Transfer fair: your ticket out of Saddleback

Omid Yaz, 18, asks UCLA representative about psychology opportunities with his college. (Oliver Yu)

Alica Danesh

Saddleback College students attended the Wednesday evening Transfer Fair in the quad to meet with college representatives.

The Transfer Fair was an opportunity for Saddleback College students  planning to apply this fall to four-year universities, to familiarize themselves with the general transferring process as well as those particular to individual schools.

Representatives from four-year colleges such as: UCLA, UCI, CSUF, ASU, and many more schools were present. Aside from the more well-known colleges, many private schools and non-traditional universities had tables at the fair as well.

“University of Phoenix is the perfect non-traditional college route for those individuals who want to maintain a full-time job, have a family and still gain an education,” said Michael Cummings, corporate education liaison.

Representatives from out-of-state colleges such as ASU were flooded with questions from interested students.

“Students are mostly worried about leaving the comfort of California and making the transition to a college far from home,” said Matt Engel, student recruitment coordinator for ASU.

Students asked many questions regarding each college. However, the most popular concern seemed to be about admissions.

“Transfer students always want to know how they can get into schools doing the absolute minimum amount of work,” said Adam Boothby, admissions counselor for UCI.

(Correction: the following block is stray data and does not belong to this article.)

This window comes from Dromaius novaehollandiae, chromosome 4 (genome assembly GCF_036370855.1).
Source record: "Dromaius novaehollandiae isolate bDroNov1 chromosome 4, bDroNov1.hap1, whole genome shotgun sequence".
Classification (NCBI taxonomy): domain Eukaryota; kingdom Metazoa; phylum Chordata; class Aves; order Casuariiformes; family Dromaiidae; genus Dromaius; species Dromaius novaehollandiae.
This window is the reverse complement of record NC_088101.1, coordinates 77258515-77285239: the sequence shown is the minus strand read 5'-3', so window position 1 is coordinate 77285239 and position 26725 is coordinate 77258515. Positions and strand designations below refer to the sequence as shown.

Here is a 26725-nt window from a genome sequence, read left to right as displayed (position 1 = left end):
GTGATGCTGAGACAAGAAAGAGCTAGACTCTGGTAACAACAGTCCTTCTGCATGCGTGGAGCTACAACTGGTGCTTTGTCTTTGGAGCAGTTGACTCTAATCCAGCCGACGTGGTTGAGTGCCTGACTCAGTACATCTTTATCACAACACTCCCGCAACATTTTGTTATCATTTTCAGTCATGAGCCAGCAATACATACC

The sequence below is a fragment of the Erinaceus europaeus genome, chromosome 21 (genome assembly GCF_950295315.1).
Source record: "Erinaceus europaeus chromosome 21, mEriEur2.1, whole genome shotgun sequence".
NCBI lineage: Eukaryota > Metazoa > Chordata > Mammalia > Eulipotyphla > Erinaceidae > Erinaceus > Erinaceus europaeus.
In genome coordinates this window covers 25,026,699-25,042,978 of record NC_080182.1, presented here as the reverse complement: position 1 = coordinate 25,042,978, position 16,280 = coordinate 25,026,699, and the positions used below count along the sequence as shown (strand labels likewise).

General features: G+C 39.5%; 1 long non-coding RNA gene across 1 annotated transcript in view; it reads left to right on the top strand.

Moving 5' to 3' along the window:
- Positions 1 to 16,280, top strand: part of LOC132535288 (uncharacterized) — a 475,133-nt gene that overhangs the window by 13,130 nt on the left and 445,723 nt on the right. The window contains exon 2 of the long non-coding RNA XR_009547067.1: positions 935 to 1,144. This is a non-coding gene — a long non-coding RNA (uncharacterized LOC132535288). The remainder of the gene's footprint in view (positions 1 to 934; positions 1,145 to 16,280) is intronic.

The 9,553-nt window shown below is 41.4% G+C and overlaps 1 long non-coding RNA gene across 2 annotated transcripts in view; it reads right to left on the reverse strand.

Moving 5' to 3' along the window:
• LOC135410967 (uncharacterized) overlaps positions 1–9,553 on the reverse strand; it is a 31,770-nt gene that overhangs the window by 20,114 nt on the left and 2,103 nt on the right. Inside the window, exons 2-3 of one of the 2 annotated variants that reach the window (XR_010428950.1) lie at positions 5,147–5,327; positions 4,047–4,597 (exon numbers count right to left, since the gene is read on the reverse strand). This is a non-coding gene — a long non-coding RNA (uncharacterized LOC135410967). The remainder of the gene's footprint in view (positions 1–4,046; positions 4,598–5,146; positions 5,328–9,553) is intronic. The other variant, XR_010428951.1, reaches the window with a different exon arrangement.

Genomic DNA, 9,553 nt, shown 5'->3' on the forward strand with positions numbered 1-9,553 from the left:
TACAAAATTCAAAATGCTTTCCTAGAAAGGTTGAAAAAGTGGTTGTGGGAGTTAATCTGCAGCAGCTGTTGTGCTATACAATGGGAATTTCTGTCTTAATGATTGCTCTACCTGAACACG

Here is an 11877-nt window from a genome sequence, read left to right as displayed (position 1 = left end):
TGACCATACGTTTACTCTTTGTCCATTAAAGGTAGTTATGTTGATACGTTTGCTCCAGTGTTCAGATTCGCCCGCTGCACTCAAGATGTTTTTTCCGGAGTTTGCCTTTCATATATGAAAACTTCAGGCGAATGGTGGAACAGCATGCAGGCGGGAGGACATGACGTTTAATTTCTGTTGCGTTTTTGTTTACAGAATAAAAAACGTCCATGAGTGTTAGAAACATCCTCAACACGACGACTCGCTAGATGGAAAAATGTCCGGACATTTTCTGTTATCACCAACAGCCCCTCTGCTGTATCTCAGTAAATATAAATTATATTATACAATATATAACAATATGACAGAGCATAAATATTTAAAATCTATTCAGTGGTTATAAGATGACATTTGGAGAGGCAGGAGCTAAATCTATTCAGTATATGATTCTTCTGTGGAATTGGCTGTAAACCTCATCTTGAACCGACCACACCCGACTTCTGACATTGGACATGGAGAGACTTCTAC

Along with information on the colleges, representatives also gave out free pens, key chains and brochures to attract students to their booth.

“The fair was useful and set me on track,” said Adrian Perez, 21, criminal justice. “Plus I got some cool pamphlets and a free pen.”

Representatives also met with parents who had concerns about the reduced acceptance rates of transfer students due to state budget cuts and the economy.

Mario Cordova, an admissions counselor from Cal Poly University Pomona reassured parents and students that admissions for transfer students are still very high.

“Our goal is to encourage and spread education, not [to] limit it,” Cordova said.

Students had mixed feelings on the outcome and variety of schools present at the fair.

“I’ve never even heard of some of these private schools that were here today,” said Lucy Martinez, 48, nursing. “I was hoping to see more of the cal states here.”

However, many students were able to walk away with a clear path (fix this it sounds weird-clear path) of how to go about the transfer process.

“The people at each booth were helpful by giving me a sense of comfort for the application process and explaining the easiest ways possible to get admitted to their schools,” said Nadia Afredi, 16, biology.


Tom Pelltier, 30, approaches the National University booth inquiring about their programs. (Oliver Yu)